Is this correct ???
    Now I’m not saying they didn’t achieve it (I believe they did) – but I always get nervous when I hear scientists using computer models to “prove” things.

      • I use a whole hierarchy of computer models every day. They range from absurdly simple to absurdly complex (all for the same thing). I use the simplest ones that get me the information I need (where is light going). If that is not sufficient, I pull out another stop, and turn on some more pipes to see if that gets closer to what I want.

        I could start with the grand daddy of them all first; but that would take for ever to run, and create so much information that I might not be able to find what I was looking for.

        But then my computer models are based on solidly founded experimentally verified Physical phenomena; reflection/refraction/polarization/dispersion/diffraction/whatever.

        Trouble seems to be that planetary climate models do not seemed to be based on planets.

        G

    • My guess. I think of it as similar to beat frequencies, the generated tone when two violin strings are just barely out of tune. The two paths of the laser beams are in phase, therefore no beat tone is generated. Something sends them out of phase for a moment then they fall back in phase. The “chirp” is the resultant beat tone.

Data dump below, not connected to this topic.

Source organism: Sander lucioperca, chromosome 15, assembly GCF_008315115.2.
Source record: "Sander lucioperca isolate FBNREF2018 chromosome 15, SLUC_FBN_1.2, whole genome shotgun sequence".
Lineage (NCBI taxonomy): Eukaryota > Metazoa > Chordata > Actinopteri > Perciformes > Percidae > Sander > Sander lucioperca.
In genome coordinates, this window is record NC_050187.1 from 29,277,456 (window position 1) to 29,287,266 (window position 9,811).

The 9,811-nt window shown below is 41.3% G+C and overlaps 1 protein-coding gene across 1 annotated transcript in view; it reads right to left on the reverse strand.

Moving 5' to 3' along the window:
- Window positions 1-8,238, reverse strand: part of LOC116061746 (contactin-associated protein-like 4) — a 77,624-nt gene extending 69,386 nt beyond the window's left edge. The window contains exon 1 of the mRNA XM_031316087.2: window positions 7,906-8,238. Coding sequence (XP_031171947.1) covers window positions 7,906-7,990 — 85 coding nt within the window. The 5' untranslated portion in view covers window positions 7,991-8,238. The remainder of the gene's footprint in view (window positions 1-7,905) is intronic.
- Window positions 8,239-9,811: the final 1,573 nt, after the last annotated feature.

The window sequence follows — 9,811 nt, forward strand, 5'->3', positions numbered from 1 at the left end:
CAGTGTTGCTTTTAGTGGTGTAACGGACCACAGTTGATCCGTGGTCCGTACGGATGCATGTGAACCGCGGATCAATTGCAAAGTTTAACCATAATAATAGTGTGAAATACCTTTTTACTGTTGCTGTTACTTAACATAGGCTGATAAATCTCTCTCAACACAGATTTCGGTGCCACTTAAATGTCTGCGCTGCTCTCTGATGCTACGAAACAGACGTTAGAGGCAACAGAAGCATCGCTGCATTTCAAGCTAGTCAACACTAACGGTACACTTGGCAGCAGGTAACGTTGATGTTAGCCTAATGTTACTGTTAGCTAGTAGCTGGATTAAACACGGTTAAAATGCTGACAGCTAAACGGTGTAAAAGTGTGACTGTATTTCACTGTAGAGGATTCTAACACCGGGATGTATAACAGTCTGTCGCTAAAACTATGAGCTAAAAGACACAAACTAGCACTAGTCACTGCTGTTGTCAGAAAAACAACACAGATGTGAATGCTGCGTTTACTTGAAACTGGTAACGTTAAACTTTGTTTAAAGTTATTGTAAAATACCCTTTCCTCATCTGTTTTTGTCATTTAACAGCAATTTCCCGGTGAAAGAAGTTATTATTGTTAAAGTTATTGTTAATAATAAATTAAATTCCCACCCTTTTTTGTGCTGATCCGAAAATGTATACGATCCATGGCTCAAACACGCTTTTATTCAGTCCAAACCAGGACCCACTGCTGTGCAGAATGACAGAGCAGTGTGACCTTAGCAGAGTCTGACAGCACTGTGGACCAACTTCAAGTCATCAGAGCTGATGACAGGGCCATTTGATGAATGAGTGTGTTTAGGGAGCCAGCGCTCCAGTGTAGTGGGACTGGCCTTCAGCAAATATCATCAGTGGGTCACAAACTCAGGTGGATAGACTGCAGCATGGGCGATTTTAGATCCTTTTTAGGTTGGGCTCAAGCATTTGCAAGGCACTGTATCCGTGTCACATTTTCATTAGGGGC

9. OK OK wasn’t the detector lit up by a pulse? Not a wave? If it was a wave, it would still be waving.

    So.. waves have NOT yet been detected. A pulse was detected ( and don’t give me that superposition of all waves constitute a pulse excuse)

    • waves have NOT yet been detected.
      Educated yourself a bit before putting foot in mouth. Waves were indeed detected during the in-spiralling of the black holes, culminating in a crescendo when the holes collided. During the collision the system radiated away more energy than 50 times the radiation of ALL the stars in the observable universe.

      P.S. It is so sad to see the many demonstrations of willful scientific illiteracy on display at WUWT. This discovery is up there among the most important ones in a lifetime, opening up a new window on the universe.

      • This discovery is up there among the most important ones in a lifetime, opening up a new window on the universe.

        Why?
        Where can we now go (from a science perspective) that we could never go before?

      • Whenever we open a new window on the universe we learn wonderful things. The gravitational waves let us see [and hear!] the violence our universe is so full of. Just like the window opened up in radio waves, ultraviolet light, neutrinos, etc.

      • @Isvalgaard: “P.S. It is so sad to see the many demonstrations of willful scientific illiteracy on display at WUWT. This discovery is up there among the most important ones in a lifetime, opening up a new window on the universe.”
        I have followed WUWT including your comments for years, this was as far as I can tell a one time event, I found your comment condescending, sorry!

      • tobias smit February 14, 2016 at 9:56 pm

        The event was followed by a gamma ray burst picked up by Fermi telescope .04 seconds later. Also they have two more events after the September event.
        It always helps to read a little,

        etudiant February 14, 2016 at 7:34 pm
        There is a good ongoing discussion of this development at Lubos Motls blog, The Reference Frame http://motls.blogspot.com/ .

        There is probable two to three weeks non stop reading on the subject.

        michael